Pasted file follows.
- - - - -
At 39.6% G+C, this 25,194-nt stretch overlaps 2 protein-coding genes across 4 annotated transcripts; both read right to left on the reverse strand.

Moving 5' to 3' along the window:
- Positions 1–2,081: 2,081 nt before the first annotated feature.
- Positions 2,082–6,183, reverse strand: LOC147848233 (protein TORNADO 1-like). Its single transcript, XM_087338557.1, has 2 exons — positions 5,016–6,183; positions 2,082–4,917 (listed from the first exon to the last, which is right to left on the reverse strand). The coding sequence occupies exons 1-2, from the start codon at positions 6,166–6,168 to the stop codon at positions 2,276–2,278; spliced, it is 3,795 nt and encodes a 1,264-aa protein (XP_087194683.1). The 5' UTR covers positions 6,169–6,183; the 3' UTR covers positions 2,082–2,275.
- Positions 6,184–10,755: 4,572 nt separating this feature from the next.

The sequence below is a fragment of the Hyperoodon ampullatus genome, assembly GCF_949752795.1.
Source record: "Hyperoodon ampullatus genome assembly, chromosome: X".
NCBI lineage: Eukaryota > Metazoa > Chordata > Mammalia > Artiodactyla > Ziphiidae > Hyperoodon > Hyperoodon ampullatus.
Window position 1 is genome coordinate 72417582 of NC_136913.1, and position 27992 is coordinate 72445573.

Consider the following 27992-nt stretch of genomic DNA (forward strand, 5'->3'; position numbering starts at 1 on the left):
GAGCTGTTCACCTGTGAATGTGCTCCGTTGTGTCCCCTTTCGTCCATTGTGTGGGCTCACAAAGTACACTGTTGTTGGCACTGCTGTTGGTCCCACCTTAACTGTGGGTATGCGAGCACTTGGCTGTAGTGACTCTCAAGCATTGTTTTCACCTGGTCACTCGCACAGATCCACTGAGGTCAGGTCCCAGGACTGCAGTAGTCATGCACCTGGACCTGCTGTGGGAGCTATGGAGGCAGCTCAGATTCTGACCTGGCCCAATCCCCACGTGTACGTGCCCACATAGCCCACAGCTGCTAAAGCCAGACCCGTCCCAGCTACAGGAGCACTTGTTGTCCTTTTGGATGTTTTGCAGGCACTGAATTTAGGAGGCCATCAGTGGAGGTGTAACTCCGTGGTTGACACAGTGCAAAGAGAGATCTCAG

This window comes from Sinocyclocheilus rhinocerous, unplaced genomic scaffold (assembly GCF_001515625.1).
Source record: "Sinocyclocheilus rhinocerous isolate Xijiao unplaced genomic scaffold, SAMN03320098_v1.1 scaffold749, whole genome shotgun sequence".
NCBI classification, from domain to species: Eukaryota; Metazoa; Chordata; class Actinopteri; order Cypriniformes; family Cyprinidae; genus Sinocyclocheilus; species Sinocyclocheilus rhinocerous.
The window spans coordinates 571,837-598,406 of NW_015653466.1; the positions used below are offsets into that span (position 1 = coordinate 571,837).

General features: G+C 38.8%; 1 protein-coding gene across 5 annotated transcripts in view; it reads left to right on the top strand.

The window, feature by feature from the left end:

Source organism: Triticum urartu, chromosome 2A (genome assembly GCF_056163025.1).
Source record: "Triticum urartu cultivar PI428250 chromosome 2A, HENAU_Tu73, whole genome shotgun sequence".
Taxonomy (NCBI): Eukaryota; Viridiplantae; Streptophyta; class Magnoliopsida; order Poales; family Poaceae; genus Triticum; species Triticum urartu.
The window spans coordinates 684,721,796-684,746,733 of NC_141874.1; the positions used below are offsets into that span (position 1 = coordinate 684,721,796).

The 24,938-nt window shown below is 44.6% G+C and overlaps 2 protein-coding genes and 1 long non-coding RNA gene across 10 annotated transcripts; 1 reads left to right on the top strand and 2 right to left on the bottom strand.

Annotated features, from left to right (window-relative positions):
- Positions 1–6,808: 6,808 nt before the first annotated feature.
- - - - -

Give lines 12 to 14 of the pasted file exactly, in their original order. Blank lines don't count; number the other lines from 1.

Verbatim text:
This window comes from Sinocyclocheilus rhinocerous, unplaced genomic scaffold (assembly GCF_001515625.1).
Source record: "Sinocyclocheilus rhinocerous isolate Xijiao unplaced genomic scaffold, SAMN03320098_v1.1 scaffold749, whole genome shotgun sequence".
NCBI classification, from domain to species: Eukaryota; Metazoa; Chordata; class Actinopteri; order Cypriniformes; family Cyprinidae; genus Sinocyclocheilus; species Sinocyclocheilus rhinocerous.